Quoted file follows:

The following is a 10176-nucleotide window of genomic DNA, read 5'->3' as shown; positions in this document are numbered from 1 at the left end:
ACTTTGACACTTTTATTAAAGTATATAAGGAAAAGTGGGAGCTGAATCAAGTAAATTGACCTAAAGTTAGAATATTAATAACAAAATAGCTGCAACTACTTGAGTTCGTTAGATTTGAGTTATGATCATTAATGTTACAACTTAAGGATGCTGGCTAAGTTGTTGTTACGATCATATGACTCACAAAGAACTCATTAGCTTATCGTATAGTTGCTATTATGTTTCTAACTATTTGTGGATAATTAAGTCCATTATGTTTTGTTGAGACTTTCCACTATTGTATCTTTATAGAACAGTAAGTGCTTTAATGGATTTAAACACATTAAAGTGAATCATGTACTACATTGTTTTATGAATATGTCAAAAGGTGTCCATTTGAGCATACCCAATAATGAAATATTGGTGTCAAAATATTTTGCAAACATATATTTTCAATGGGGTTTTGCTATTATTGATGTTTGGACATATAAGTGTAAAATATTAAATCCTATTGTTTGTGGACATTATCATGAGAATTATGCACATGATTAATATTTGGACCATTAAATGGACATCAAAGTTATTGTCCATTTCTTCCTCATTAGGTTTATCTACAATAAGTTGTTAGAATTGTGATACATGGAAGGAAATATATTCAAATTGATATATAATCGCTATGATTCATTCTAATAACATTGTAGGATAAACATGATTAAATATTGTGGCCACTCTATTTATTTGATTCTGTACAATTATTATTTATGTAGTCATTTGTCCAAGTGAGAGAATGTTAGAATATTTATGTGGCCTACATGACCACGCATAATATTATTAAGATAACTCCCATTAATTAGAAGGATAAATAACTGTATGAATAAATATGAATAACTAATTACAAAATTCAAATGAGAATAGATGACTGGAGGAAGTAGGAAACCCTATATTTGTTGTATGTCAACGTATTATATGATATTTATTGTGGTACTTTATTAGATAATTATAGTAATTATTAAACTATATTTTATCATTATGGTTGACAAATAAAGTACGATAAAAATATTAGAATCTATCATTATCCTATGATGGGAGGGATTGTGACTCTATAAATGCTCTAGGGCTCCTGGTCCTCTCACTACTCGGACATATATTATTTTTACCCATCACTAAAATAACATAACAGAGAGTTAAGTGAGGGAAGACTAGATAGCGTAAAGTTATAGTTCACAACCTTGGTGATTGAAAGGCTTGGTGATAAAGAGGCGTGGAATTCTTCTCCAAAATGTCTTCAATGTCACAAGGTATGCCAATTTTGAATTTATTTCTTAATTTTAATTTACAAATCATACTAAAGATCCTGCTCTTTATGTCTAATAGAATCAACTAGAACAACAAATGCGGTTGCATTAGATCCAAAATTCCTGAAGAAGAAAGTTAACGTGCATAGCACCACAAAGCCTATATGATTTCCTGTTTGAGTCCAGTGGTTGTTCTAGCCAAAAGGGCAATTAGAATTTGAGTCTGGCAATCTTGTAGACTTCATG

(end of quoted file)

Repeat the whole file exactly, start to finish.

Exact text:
The following is a 10176-nucleotide window of genomic DNA, read 5'->3' as shown; positions in this document are numbered from 1 at the left end:
ACTTTGACACTTTTATTAAAGTATATAAGGAAAAGTGGGAGCTGAATCAAGTAAATTGACCTAAAGTTAGAATATTAATAACAAAATAGCTGCAACTACTTGAGTTCGTTAGATTTGAGTTATGATCATTAATGTTACAACTTAAGGATGCTGGCTAAGTTGTTGTTACGATCATATGACTCACAAAGAACTCATTAGCTTATCGTATAGTTGCTATTATGTTTCTAACTATTTGTGGATAATTAAGTCCATTATGTTTTGTTGAGACTTTCCACTATTGTATCTTTATAGAACAGTAAGTGCTTTAATGGATTTAAACACATTAAAGTGAATCATGTACTACATTGTTTTATGAATATGTCAAAAGGTGTCCATTTGAGCATACCCAATAATGAAATATTGGTGTCAAAATATTTTGCAAACATATATTTTCAATGGGGTTTTGCTATTATTGATGTTTGGACATATAAGTGTAAAATATTAAATCCTATTGTTTGTGGACATTATCATGAGAATTATGCACATGATTAATATTTGGACCATTAAATGGACATCAAAGTTATTGTCCATTTCTTCCTCATTAGGTTTATCTACAATAAGTTGTTAGAATTGTGATACATGGAAGGAAATATATTCAAATTGATATATAATCGCTATGATTCATTCTAATAACATTGTAGGATAAACATGATTAAATATTGTGGCCACTCTATTTATTTGATTCTGTACAATTATTATTTATGTAGTCATTTGTCCAAGTGAGAGAATGTTAGAATATTTATGTGGCCTACATGACCACGCATAATATTATTAAGATAACTCCCATTAATTAGAAGGATAAATAACTGTATGAATAAATATGAATAACTAATTACAAAATTCAAATGAGAATAGATGACTGGAGGAAGTAGGAAACCCTATATTTGTTGTATGTCAACGTATTATATGATATTTATTGTGGTACTTTATTAGATAATTATAGTAATTATTAAACTATATTTTATCATTATGGTTGACAAATAAAGTACGATAAAAATATTAGAATCTATCATTATCCTATGATGGGAGGGATTGTGACTCTATAAATGCTCTAGGGCTCCTGGTCCTCTCACTACTCGGACATATATTATTTTTACCCATCACTAAAATAACATAACAGAGAGTTAAGTGAGGGAAGACTAGATAGCGTAAAGTTATAGTTCACAACCTTGGTGATTGAAAGGCTTGGTGATAAAGAGGCGTGGAATTCTTCTCCAAAATGTCTTCAATGTCACAAGGTATGCCAATTTTGAATTTATTTCTTAATTTTAATTTACAAATCATACTAAAGATCCTGCTCTTTATGTCTAATAGAATCAACTAGAACAACAAATGCGGTTGCATTAGATCCAAAATTCCTGAAGAAGAAAGTTAACGTGCATAGCACCACAAAGCCTATATGATTTCCTGTTTGAGTCCAGTGGTTGTTCTAGCCAAAAGGGCAATTAGAATTTGAGTCTGGCAATCTTGTAGACTTCATG